Joyce explained that T Levels are based on the same standards as apprenticeships designed by employers. The new course will involve 1,800 hours of study over two years and a 45-day work placement within a business. Joyce explained that children and young people are very different in their abilities. Some are very academic and determined to proceed to sixth form to study for A-Level qualification and then to university immediately. After their A -level qualification, some students drop out completely if they fail to meet the grades for HE study. Therefore, this new qualification provides an alternative for students to study for a qualification that is equivalent to 3 A-Levels with UCAS tariff that will help them proceed to university after the two years or go straight into employment. The UCAS tariff is as follows:
|UCAS Tariff points||T Level overall grade||A Level|
|168||Distinction* (A* on the core and distinction in the occupational specialism)||AAA*|
|96||Pass (C or above on the core)||CCC|
|72||Pass (D or E on the core)||DDD|
More information on T levels can be found here .
T-Levels compulsory elements:
- A Technical qualification which included core skills, theory and concepts for the industry area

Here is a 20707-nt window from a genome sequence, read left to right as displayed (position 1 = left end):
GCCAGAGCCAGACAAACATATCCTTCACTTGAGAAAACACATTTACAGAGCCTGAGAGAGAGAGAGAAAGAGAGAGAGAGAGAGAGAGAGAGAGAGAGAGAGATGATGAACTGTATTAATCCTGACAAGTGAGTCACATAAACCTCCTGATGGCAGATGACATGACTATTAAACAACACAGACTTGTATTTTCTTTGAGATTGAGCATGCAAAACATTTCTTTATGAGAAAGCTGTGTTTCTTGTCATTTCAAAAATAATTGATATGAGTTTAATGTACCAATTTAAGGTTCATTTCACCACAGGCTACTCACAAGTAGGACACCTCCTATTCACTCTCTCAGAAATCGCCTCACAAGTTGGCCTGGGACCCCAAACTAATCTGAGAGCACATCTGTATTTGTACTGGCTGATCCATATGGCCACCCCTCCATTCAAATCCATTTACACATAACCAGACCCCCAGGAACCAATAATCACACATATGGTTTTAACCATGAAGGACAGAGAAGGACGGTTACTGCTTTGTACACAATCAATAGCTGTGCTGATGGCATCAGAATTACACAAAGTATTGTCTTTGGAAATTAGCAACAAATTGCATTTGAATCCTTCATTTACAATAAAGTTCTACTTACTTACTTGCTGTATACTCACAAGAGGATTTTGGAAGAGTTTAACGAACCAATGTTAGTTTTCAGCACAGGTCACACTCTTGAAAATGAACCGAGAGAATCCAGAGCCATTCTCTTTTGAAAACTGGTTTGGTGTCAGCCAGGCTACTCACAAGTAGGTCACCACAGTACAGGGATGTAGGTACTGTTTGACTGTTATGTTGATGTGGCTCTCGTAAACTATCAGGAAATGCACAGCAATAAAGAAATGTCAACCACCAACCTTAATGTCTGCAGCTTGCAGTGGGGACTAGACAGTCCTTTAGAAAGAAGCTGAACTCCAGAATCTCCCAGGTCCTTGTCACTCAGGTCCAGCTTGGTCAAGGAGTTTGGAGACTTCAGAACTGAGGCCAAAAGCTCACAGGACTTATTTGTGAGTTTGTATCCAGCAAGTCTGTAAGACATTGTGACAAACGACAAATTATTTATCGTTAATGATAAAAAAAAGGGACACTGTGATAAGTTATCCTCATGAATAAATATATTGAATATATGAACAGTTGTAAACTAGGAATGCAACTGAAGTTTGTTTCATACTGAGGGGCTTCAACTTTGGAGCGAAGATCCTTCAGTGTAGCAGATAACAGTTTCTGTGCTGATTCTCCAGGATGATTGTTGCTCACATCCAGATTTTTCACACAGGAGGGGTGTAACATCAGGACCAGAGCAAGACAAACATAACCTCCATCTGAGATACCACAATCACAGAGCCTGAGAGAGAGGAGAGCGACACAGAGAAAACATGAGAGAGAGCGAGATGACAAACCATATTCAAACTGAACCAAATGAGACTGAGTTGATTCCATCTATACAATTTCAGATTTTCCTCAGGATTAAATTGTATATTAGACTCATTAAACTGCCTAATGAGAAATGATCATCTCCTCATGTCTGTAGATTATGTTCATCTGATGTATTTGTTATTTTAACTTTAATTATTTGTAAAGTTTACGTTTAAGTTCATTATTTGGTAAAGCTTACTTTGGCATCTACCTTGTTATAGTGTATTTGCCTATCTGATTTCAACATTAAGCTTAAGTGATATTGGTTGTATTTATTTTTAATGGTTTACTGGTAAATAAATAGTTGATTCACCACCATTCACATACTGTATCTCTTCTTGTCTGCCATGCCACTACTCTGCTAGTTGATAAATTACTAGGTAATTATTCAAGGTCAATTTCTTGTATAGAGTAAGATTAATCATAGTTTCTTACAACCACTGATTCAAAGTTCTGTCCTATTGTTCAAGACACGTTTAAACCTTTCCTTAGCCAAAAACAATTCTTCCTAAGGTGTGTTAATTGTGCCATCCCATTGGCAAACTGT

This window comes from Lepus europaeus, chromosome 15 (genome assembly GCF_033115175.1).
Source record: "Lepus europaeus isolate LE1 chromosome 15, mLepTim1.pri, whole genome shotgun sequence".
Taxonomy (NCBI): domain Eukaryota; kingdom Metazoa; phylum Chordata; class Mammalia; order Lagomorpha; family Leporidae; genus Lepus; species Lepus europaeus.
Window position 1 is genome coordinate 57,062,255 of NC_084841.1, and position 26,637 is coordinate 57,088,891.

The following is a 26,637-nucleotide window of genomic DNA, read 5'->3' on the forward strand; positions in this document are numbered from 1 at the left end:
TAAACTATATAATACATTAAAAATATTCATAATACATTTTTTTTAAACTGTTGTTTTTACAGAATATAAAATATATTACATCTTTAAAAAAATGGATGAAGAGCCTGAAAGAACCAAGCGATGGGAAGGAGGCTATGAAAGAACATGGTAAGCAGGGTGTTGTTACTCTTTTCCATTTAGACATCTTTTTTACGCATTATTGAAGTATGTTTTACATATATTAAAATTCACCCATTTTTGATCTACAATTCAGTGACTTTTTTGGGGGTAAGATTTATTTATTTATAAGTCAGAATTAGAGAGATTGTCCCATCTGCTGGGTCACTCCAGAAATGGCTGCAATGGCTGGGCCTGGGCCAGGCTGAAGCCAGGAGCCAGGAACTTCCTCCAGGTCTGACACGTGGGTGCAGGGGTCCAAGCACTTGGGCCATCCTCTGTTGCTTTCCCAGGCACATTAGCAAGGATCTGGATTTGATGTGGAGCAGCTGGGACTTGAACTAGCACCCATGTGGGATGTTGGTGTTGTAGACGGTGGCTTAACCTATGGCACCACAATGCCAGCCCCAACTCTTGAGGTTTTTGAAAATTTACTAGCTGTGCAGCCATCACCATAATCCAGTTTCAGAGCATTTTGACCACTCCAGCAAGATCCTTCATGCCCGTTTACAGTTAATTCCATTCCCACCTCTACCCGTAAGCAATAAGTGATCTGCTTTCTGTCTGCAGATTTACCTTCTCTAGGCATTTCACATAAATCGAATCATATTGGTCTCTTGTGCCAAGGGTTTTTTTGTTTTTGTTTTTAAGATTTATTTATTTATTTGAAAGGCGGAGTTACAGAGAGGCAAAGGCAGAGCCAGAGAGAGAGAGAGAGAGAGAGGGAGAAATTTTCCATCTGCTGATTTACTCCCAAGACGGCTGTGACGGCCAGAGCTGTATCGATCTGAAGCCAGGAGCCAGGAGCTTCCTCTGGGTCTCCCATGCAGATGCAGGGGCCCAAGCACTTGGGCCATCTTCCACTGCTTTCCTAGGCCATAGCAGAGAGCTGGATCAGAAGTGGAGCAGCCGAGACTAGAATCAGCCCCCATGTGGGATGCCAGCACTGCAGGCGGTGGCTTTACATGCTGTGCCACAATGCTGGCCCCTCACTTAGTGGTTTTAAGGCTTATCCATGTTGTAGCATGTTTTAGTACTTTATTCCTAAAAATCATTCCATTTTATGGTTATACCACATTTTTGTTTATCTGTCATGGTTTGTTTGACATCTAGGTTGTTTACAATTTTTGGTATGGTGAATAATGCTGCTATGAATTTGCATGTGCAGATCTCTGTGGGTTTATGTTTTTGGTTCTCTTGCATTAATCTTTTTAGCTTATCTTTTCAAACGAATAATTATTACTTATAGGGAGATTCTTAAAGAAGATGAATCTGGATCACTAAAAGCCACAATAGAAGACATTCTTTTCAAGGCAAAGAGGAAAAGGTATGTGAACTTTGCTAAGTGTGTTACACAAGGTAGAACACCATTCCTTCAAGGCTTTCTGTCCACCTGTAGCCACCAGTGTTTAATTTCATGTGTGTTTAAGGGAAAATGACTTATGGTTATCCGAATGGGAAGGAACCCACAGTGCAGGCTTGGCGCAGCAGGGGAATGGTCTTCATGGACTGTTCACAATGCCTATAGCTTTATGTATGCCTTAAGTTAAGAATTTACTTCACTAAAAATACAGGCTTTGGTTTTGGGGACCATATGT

- Occupational skills and knowledge career
- An industry placement with an employer
- A minimum standard of grade 4 in Maths and English
Cllr Ann-Marie in her presentation spoke on home – school partnership and encouraged parents to get involved in their children’s education and try to develop a good relationship with the school and teachers at all levels. She added that, this is the only way parents can know what is going on and what their children are doing in school. Research has shown that students whose parents get involved and work in partnership with their school/teachers are more likely to behave well in school than those without parental involvement. She narrated her experiences as a parent and as a school governor. She encouraged parents to seek opportunities to become school governors which according to her, is a fantastic way of building strong partnerships with schools which will benefit both the children and the schools. Invaluable experiences gain through this process can help parents to support their children’s learning effectively, she stressed. Emulate and ensure that they follow through and track pupils’ learning progress, she advised. She encouraged parents to contact schools and ask how their children are behaving, whether they are making good progress academically and socially or not. Knowing exactly when problems starts via phone calls to the school can help prevent exclusion. Cllr Williams whilst answering questions from parents stressed: “we should not allow only teachers and schools to train and teach our children how to behave; we should be major part of the process”.